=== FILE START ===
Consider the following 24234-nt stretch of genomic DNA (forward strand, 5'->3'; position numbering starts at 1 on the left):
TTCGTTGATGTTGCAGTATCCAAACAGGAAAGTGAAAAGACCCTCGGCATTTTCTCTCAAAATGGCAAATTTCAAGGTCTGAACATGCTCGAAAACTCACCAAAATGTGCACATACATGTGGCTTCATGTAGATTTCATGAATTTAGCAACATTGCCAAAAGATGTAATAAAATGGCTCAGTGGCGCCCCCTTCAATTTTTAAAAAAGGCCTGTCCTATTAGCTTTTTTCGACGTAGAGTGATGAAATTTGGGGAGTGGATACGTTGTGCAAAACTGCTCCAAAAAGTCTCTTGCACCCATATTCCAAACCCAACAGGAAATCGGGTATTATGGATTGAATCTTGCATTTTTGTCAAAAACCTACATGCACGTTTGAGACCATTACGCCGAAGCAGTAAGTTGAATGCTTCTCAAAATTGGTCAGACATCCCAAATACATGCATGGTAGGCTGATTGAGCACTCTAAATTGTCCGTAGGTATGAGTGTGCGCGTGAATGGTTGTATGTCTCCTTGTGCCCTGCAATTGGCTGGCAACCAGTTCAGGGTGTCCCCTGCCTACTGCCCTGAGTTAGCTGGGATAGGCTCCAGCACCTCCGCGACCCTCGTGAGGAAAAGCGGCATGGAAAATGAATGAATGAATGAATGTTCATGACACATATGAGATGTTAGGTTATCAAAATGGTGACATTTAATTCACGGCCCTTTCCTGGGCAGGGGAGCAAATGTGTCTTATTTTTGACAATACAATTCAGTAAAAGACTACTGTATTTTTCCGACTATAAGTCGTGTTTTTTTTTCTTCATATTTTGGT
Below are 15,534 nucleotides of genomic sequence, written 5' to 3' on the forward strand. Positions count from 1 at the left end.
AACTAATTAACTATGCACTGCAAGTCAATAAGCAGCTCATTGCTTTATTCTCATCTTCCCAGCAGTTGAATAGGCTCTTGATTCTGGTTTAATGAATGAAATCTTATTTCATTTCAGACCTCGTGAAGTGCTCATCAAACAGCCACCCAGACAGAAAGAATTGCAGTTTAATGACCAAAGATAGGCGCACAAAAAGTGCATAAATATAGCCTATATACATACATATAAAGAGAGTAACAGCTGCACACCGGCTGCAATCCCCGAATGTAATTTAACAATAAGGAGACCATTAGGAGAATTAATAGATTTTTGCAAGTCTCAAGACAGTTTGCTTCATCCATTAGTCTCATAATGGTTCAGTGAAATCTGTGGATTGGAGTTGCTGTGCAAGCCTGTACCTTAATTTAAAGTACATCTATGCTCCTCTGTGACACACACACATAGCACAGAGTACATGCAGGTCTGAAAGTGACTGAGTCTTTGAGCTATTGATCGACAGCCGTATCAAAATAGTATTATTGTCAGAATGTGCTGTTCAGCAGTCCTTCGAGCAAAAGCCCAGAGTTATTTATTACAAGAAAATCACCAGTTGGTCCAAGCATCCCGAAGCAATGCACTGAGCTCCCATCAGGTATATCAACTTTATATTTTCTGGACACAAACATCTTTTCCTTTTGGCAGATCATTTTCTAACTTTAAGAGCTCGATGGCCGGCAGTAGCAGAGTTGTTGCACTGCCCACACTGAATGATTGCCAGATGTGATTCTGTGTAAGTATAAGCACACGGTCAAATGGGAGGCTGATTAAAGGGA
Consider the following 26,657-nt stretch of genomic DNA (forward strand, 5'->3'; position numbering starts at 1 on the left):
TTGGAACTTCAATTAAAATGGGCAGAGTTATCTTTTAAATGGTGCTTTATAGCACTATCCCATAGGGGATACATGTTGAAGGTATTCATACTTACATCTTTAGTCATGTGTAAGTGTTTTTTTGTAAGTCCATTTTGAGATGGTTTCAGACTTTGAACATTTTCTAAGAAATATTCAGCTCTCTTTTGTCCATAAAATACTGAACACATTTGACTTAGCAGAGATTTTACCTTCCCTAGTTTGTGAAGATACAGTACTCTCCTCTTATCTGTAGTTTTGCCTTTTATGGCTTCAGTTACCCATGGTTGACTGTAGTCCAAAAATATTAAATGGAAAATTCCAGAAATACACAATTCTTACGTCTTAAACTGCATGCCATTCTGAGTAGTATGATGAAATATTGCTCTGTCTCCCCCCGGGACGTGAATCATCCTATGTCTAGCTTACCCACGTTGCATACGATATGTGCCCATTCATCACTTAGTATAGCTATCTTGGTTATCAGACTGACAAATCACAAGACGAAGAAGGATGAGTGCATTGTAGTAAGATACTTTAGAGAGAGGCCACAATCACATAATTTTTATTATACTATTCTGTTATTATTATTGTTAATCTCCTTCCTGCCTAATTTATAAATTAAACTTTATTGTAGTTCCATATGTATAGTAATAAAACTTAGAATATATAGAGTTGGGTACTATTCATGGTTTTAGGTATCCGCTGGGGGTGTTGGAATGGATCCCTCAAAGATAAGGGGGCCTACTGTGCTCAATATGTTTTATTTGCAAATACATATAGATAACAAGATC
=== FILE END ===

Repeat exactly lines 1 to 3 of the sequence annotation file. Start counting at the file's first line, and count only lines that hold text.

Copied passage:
Consider the following 24234-nt stretch of genomic DNA (forward strand, 5'->3'; position numbering starts at 1 on the left):
TTCGTTGATGTTGCAGTATCCAAACAGGAAAGTGAAAAGACCCTCGGCATTTTCTCTCAAAATGGCAAATTTCAAGGTCTGAACATGCTCGAAAACTCACCAAAATGTGCACATACATGTGGCTTCATGTAGATTTCATGAATTTAGCAACATTGCCAAAAGATGTAATAAAATGGCTCAGTGGCGCCCCCTTCAATTTTTAAAAAAGGCCTGTCCTATTAGCTTTTTTCGACGTAGAGTGATGAAATTTGGGGAGTGGATACGTTGTGCAAAACTGCTCCAAAAAGTCTCTTGCACCCATATTCCAAACCCAACAGGAAATCGGGTATTATGGATTGAATCTTGCATTTTTGTCAAAAACCTACATGCACGTTTGAGACCATTACGCCGAAGCAGTAAGTTGAATGCTTCTCAAAATTGGTCAGACATCCCAAATACATGCATGGTAGGCTGATTGAGCACTCTAAATTGTCCGTAGGTATGAGTGTGCGCGTGAATGGTTGTATGTCTCCTTGTGCCCTGCAATTGGCTGGCAACCAGTTCAGGGTGTCCCCTGCCTACTGCCCTGAGTTAGCTGGGATAGGCTCCAGCACCTCCGCGACCCTCGTGAGGAAAAGCGGCATGGAAAATGAATGAATGAATGAATGTTCATGACACATATGAGATGTTAGGTTATCAAAATGGTGACATTTAATTCACGGCCCTTTCCTGGGCAGGGGAGCAAATGTGTCTTATTTTTGACAATACAATTCAGTAAAAGACTACTGTATTTTTCCGACTATAAGTCGTGTTTTTTTTTCTTCATATTTTGGT
Below are 15,534 nucleotides of genomic sequence, written 5' to 3' on the forward strand. Positions count from 1 at the left end.